Fatty Arbuckle: Tragic Comic

Find out about the career and scandal that ended it all for Roscoe Fatty Arbuckle.

Roscoe Conkling Arbucke, silent screen star and alleged murderer, was born on March 24, 1887 in Smith Center, Kansas. His family was a poor one, constantly struggling and on the move. When baby Roscoe was just one year old they moved to California. Roscoe would grow into a stocky, overweight child. The nickname "˜Fatty' was given him by local children and was to stick for life. In his late teens Roscoe began to acquire a name for himself in the entertainment industry as a singer. In this capacity he was to entertain in dance halls. His life was changed forever in 1912 when he met Mack Sennet, the owner of a fledgling movie production company known as the Keystone Film Company.

In the portly singer, Sennet saw the makings of a slap stick comedian. He was soon featuring Roscoe in his two-reel silent comedies. When Sennet developed the Keystone Cops, Arbuckle was featured as one of the mainstays. Arbuckle's popularity with the audiences was immediate. He soon had his own headline in the "Fatty and Mabel" series of films, which co-starred Mack Sennet's girlfriend Mabel Normand.

In 1916, Arbuckle defected to the Paramount Pictures Studios. Here he was offered the unique privilege of having complete artistic control over his movies. The Comique Film Corporation was created to accommodate this. Arbuckle's movie success escalated over the next few years. By 1920 he was making seven reel features. In early 1921 Paramount was so convinced of Arbuckle's goldmine potential that they offered him a 3 year deal at the unheard of rate of $1 million per year.



During the first eight months of 1921 Roscoe made nine feature films for Paramount. By September he was in desperate need of a break. On the morning of Saturday, September 3 he decided to take a break in San Francisco along with a couple of friends. They arrived at the St. Francis Hotel and immediately ordered whiskey and a victrola delivered to their room. For the next two days a period of drinking, partying and alleged debauchery followed. Sometime during this period the party was joined by a dress model named Bambina Maude Delmont, an agent named Al Semnacher and a young actress by the name of Virginia Rappe. With the girl's arrival the party apparently deteriorated into debauchery. Arbuckle entertained his guests while wearing just his pyjama pants. Large amounts of alcohol were consumed. On Monday afternoon a seriously drunk Virginia Rappe made her way into the bathroom of Room 1221. Arbuckle followed her into the room and shut the door. He came out 15 minutes later. What happened in those 15 minutes would become the focus of three criminal trials.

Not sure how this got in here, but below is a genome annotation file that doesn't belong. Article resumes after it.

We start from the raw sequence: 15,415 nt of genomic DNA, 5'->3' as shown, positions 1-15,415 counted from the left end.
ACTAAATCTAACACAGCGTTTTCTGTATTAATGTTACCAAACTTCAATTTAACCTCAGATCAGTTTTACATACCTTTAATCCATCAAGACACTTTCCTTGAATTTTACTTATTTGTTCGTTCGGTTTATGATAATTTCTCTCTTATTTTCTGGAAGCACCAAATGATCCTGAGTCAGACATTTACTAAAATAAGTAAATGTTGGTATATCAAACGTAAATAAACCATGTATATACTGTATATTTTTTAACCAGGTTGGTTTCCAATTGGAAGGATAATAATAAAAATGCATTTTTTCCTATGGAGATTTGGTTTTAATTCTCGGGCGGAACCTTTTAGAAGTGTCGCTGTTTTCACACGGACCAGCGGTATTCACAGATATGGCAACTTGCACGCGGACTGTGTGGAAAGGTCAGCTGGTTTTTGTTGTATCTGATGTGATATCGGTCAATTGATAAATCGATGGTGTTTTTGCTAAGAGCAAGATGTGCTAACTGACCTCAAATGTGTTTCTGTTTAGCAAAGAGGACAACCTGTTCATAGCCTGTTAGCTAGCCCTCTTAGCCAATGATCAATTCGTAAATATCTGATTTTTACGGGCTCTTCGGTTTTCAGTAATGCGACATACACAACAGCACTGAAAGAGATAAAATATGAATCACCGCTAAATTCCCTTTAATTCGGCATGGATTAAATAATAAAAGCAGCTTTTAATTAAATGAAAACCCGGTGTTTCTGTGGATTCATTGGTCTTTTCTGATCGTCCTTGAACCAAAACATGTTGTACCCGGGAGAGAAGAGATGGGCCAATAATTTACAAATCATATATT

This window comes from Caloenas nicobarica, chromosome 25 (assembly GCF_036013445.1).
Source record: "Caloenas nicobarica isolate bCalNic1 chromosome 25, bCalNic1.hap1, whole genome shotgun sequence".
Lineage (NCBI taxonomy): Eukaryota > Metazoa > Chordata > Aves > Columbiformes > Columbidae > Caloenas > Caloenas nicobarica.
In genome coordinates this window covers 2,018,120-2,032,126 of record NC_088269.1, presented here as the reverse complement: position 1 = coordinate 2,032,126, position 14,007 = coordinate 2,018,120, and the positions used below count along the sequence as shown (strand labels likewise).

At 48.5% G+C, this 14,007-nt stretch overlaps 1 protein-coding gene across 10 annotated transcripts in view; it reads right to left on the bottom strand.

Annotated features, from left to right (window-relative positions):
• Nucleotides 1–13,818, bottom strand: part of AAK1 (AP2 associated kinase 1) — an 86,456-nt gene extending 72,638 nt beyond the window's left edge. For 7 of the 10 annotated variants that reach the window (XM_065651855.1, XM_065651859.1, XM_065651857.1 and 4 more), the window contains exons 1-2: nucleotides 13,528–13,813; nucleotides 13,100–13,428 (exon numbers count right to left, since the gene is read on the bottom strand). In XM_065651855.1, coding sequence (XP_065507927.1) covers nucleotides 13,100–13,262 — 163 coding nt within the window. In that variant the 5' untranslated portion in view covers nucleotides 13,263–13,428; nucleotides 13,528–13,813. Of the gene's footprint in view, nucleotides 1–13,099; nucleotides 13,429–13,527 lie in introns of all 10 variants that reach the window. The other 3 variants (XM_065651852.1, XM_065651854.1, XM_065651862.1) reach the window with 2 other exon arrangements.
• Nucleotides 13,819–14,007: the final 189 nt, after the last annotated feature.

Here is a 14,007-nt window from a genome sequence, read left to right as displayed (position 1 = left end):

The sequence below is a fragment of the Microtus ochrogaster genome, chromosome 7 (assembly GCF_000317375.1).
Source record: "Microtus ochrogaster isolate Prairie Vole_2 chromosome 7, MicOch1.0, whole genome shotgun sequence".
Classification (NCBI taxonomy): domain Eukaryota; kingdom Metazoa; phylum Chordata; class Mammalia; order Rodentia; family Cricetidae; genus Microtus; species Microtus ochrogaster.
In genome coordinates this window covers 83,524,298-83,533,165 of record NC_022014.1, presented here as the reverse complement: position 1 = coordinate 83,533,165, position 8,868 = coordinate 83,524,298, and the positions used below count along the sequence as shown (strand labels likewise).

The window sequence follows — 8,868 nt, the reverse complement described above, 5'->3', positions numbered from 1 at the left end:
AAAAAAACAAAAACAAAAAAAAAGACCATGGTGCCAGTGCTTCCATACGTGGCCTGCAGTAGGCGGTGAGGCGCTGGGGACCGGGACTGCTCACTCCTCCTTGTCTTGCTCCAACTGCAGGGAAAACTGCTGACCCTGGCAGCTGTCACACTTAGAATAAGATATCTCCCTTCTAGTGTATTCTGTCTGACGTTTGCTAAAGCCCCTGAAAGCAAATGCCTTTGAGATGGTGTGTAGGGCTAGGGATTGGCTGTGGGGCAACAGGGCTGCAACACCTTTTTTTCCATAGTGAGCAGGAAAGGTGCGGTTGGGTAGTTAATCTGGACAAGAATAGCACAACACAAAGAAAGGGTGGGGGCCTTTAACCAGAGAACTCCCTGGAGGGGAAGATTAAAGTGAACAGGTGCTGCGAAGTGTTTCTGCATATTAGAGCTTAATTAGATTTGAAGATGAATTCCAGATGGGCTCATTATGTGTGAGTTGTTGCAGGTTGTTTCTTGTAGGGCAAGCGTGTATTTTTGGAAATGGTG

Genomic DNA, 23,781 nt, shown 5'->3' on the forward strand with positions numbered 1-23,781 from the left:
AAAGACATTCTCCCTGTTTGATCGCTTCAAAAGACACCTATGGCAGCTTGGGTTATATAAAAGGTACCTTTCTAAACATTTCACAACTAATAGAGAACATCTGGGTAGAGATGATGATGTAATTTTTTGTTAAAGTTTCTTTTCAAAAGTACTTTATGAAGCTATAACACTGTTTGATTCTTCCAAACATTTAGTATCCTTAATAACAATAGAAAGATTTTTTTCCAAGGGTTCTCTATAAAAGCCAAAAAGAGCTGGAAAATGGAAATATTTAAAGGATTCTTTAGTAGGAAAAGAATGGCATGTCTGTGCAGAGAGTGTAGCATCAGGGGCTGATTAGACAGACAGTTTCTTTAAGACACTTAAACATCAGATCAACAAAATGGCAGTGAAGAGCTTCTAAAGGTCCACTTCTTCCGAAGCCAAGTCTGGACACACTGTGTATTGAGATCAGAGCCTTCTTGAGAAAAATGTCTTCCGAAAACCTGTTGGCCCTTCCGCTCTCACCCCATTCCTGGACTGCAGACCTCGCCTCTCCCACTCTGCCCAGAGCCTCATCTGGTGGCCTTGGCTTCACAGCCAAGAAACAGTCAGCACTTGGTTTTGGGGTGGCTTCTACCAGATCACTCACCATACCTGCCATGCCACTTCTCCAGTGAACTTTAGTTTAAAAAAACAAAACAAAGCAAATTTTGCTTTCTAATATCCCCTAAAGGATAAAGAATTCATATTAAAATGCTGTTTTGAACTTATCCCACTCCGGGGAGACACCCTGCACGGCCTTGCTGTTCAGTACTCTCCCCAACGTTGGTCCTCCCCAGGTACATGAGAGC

Virginia was obviously very sick. The inebriated guests gathered around her bedside as she screamed in pain and ripped her clothes off. Arbuckle finally carried her to a vacant room. She wasn't taken to hospital for three more days. She died on the Friday. The cause of death was peritonitis, caused by a ruptured bladder.

On September 10 Roscoe "˜Fatty' Arbuckle was charged with murder. A day later the story was front page news around the world. Two days later voluntary and state mandated bans were imposed on Arbuckle's movies. On September 13, a Grand Jury returned an indictment of manslaughter against Arbuckle.

On November 18 the court case of the century began. Three weeks later the Judge dismissed the jury after they were unable to come to a decision. A new trial was set for January, 1922. Again the jury failed to reach agreement and a mistrial was once again entered into the records. The third trial began in March, 1922. This time after just six minutes of deliberation the jury reached agreement. Roscoe Arbuckle was found not guilty of manslaughter.

Fatty Arbuckle's career, however, was over. He was banned from the screen for a time. On readmittance he was forced to change his name to get work. In the late Twenties he was getting steady work as a director. In 1932, he had worked his way back in front of the camera, but it was too late. Roscoe Arbuckle died of a heart attack on June 29, 1933. He was 46 years of age.

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